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16 March 2008
Controversy over M3 motorway in Ireland still rages on

The Irish National Roads Authority is insisting that construction work on the controversial M3 motorway in Co Meath (Ireland) is not damaging a protected national monument at Rath Lugh. Campaigners against the road claim the work is undermining the ancient fort around 2.5kms from the Hill of Tara. A protestor has chained herself inside a tunnel dug into the hill in an effort to prevent the work from going ahead. The Gardai are currently monitoring the situation. The NRA, meanwhile, says the construction work is not encroaching on the footprint of Rath Lugh and is necessary in order to install a wall that will protect the monument. Rath Lugh is located about 3.7km (2.3 miles) northeast of the Hill of Tara and is divided from the hill by the existing N3 road.
     The group demonstrating against work on the M3 motorway in County Meath has sought a High Court injunction to try and stop any further construction on the site. Peadar O Ceallaigh, who represented the group in court, told Ms Justice Mary Laffoy that he was seeking an injunction to stop the sale of lands around the fort at Rath Lugh and any development on it, because it is a national monument and the subject of a protection order. He claimed the roadworks endangered Rath Lugh and that a woman 'trapped' in a tunnel underneath the road route was in danger from the impact of heavy diggers passing over it. He also called for an independent archaeological survey of the area to be commissioned.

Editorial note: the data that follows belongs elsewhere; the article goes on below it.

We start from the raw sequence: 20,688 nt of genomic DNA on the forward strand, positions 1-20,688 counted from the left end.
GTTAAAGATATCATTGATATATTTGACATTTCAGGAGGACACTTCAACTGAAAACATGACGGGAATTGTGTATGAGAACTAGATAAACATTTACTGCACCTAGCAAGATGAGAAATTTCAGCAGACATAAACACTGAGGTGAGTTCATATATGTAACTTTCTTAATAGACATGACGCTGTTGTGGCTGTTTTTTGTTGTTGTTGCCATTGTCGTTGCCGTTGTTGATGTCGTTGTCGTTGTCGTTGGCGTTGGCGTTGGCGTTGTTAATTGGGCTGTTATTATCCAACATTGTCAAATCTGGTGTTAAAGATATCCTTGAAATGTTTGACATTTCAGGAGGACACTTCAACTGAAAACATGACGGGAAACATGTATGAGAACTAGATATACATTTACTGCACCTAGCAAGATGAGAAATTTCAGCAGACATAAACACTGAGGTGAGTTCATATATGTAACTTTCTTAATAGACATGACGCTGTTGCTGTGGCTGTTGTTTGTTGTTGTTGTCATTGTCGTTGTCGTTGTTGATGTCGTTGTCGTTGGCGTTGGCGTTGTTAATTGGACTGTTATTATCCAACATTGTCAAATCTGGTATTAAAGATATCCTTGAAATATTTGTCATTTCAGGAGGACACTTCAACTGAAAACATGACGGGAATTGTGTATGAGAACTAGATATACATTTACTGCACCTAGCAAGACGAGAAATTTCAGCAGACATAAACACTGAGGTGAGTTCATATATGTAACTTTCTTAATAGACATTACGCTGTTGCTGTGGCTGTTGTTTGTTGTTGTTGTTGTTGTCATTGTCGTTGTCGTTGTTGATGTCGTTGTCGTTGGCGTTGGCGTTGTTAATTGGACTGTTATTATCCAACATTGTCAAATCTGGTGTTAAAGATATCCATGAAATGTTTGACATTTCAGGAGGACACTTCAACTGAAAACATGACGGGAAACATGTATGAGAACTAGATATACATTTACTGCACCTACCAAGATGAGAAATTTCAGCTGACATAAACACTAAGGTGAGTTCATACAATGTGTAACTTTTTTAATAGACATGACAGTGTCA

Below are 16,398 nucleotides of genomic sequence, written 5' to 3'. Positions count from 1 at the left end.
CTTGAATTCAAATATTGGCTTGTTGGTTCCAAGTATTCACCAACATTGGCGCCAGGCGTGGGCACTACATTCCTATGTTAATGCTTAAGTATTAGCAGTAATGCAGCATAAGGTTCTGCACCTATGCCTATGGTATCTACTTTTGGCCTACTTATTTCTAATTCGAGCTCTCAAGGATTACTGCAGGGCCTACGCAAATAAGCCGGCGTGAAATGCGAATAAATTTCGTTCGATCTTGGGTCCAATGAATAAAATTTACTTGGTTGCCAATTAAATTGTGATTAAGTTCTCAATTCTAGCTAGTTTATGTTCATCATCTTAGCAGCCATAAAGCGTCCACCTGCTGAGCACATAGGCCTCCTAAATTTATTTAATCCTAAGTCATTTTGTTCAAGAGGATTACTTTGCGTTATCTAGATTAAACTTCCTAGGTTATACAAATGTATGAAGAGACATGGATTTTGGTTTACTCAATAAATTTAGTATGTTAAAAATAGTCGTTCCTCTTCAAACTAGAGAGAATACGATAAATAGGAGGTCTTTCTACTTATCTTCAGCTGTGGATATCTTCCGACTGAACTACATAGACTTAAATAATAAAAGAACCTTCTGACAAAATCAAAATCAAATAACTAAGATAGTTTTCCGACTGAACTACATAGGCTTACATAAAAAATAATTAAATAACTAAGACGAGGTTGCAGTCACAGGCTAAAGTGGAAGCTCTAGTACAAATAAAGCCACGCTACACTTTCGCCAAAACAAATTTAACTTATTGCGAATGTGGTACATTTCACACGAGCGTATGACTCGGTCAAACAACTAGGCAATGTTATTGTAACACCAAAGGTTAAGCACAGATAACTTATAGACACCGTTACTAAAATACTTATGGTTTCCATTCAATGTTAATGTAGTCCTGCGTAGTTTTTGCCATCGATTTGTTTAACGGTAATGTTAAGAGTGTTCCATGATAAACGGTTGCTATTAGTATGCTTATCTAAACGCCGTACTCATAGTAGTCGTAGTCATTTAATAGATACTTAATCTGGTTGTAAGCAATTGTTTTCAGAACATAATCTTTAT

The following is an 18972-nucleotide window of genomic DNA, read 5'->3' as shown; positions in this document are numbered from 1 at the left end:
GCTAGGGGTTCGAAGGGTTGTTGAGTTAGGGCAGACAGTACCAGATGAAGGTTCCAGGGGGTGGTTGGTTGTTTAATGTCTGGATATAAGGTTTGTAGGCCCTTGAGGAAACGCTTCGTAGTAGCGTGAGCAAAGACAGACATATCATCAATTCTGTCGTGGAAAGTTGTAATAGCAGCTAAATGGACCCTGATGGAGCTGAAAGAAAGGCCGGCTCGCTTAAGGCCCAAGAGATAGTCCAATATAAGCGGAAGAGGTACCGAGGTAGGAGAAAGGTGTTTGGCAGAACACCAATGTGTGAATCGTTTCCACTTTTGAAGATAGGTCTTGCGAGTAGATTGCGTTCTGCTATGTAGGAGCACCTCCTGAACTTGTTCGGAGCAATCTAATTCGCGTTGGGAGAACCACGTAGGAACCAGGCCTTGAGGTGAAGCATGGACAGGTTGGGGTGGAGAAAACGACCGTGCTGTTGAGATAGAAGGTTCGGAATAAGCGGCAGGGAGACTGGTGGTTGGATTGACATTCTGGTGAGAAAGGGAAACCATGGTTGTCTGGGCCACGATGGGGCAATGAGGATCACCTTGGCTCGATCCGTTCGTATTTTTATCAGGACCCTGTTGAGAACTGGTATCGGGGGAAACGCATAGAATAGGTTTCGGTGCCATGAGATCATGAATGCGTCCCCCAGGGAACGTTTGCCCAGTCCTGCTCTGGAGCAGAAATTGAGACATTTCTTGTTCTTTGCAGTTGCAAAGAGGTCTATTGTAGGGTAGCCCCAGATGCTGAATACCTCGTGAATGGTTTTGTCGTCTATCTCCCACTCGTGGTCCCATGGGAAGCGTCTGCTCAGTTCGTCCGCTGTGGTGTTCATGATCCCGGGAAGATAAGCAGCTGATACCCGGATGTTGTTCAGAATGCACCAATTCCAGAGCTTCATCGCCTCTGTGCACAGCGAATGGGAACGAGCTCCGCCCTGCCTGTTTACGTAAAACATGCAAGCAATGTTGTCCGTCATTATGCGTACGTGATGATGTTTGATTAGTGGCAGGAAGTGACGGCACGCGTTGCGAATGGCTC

However, the application by protesters for an injunction to halt work on the M3 Dublin-Navan motorway on grounds of safety and potential damage to a national monument linked to the Hill of Tara has been rejected by the High Court. Refusing to grant the injunction, Ms Justice Laffoy said Mr ” Ceallaigh had no legal standing to make an application on behalf of a person in a tunnel. A challenge to the route of the M3 had already been dismissed by the High Court and an appeal to the Supreme Court was withdrawn, the judge noted.
     The subterranean protester is refusing to emerge from a 10m (33ft) deep tunnel dug into the motorway site. Lisa Feeney from Dublin, said that she was 'comfortable', well-equipped and was passing her time by reading a book by candlelight. "They haven't cut off my air supply, so I'm prepared to stay here for months," she added.
     Ms Feeney and other M3 protesters had dug a shaft directly down into the steep embankment of the Rath Lugh "esker" - a glacial formation of rock and sand - since August, supporting the sides with pieces of plywood and timber. Protesters said that Ms Feeney had chained herself to the car jack, which also served as the main structural support for the chamber where she is holding out.    
     Meath County Council fire officers yesterday refused to enter the tunnel to try to bring her to the surface.  Phillip Cantwell, an independent councillor with Trim town council, said the motorway builders did not have the necessary approval to remove the protesters and begin work on Rath Lugh. SeŠn O'Neill, a spokesman for the National Roads Authority, said the workers were trying to build a 'crib wall' to support the Rath Lugh esker. "What the protesters are doing is counter-productive," said Mr O'Neill.

Sources: Belfast Telegraph, Independent, RTE News (13 March 2008), The Irish Times (14 March 2008)

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